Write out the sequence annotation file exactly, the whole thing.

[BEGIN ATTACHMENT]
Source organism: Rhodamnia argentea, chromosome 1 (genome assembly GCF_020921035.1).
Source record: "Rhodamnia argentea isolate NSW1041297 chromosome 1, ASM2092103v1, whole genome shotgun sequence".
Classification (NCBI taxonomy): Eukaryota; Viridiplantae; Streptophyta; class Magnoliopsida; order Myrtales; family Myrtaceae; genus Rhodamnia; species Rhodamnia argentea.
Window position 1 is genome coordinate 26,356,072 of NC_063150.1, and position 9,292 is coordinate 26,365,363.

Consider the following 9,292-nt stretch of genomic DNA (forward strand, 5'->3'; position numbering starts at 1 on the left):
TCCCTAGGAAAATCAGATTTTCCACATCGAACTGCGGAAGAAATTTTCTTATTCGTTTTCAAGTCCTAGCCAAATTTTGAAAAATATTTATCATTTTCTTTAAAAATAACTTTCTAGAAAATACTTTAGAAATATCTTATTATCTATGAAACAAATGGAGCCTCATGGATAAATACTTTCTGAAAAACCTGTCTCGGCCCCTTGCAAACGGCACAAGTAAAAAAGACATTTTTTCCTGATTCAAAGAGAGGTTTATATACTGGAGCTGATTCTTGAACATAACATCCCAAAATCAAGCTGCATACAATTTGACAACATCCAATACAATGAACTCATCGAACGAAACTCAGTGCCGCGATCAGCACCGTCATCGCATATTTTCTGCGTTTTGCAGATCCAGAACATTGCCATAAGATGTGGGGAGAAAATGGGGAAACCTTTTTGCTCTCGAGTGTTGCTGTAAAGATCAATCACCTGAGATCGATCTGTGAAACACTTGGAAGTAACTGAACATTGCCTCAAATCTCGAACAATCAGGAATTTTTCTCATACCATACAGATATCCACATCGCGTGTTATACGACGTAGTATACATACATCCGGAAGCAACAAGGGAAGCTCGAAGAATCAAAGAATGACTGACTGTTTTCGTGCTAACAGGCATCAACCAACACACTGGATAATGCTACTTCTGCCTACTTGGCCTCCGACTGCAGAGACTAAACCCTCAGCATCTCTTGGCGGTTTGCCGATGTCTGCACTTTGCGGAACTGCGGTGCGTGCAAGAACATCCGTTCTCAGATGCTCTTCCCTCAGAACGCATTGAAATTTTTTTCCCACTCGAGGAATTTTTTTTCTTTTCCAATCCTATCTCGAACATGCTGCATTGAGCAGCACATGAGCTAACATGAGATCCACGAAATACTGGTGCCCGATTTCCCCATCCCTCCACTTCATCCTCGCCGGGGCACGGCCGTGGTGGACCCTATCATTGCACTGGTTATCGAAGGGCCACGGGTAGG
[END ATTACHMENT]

Source organism: Rhodamnia argentea, chromosome 1 (genome assembly GCF_020921035.1).
Source record: "Rhodamnia argentea isolate NSW1041297 chromosome 1, ASM2092103v1, whole genome shotgun sequence".
Classification (NCBI taxonomy): Eukaryota; Viridiplantae; Streptophyta; class Magnoliopsida; order Myrtales; family Myrtaceae; genus Rhodamnia; species Rhodamnia argentea.
Window position 1 is genome coordinate 26,356,072 of NC_063150.1, and position 9,292 is coordinate 26,365,363.

Consider the following 9,292-nt stretch of genomic DNA (forward strand, 5'->3'; position numbering starts at 1 on the left):
TCCCTAGGAAAATCAGATTTTCCACATCGAACTGCGGAAGAAATTTTCTTATTCGTTTTCAAGTCCTAGCCAAATTTTGAAAAATATTTATCATTTTCTTTAAAAATAACTTTCTAGAAAATACTTTAGAAATATCTTATTATCTATGAAACAAATGGAGCCTCATGGATAAATACTTTCTGAAAAACCTGTCTCGGCCCCTTGCAAACGGCACAAGTAAAAAAGACATTTTTTCCTGATTCAAAGAGAGGTTTATATACTGGAGCTGATTCTTGAACATAACATCCCAAAATCAAGCTGCATACAATTTGACAACATCCAATACAATGAACTCATCGAACGAAACTCAGTGCCGCGATCAGCACCGTCATCGCATATTTTCTGCGTTTTGCAGATCCAGAACATTGCCATAAGATGTGGGGAGAAAATGGGGAAACCTTTTTGCTCTCGAGTGTTGCTGTAAAGATCAATCACCTGAGATCGATCTGTGAAACACTTGGAAGTAACTGAACATTGCCTCAAATCTCGAACAATCAGGAATTTTTCTCATACCATACAGATATCCACATCGCGTGTTATACGACGTAGTATACATACATCCGGAAGCAACAAGGGAAGCTCGAAGAATCAAAGAATGACTGACTGTTTTCGTGCTAACAGGCATCAACCAACACACTGGATAATGCTACTTCTGCCTACTTGGCCTCCGACTGCAGAGACTAAACCCTCAGCATCTCTTGGCGGTTTGCCGATGTCTGCACTTTGCGGAACTGCGGTGCGTGCAAGAACATCCGTTCTCAGATGCTCTTCCCTCAGAACGCATTGAAATTTTTTTCCCACTCGAGGAATTTTTTTTCTTTTCCAATCCTATCTCGAACATGCTGCATTGAGCAGCACATGAGCTAACATGAGATCCACGAAATACTGGTGCCCGATTTCCCCATCCCTCCACTTCATCCTCGCCGGGGCACGGCCGTGGTGGACCCTATCATTGCACTGGTTATCGAAGGGCCACGGGTAGG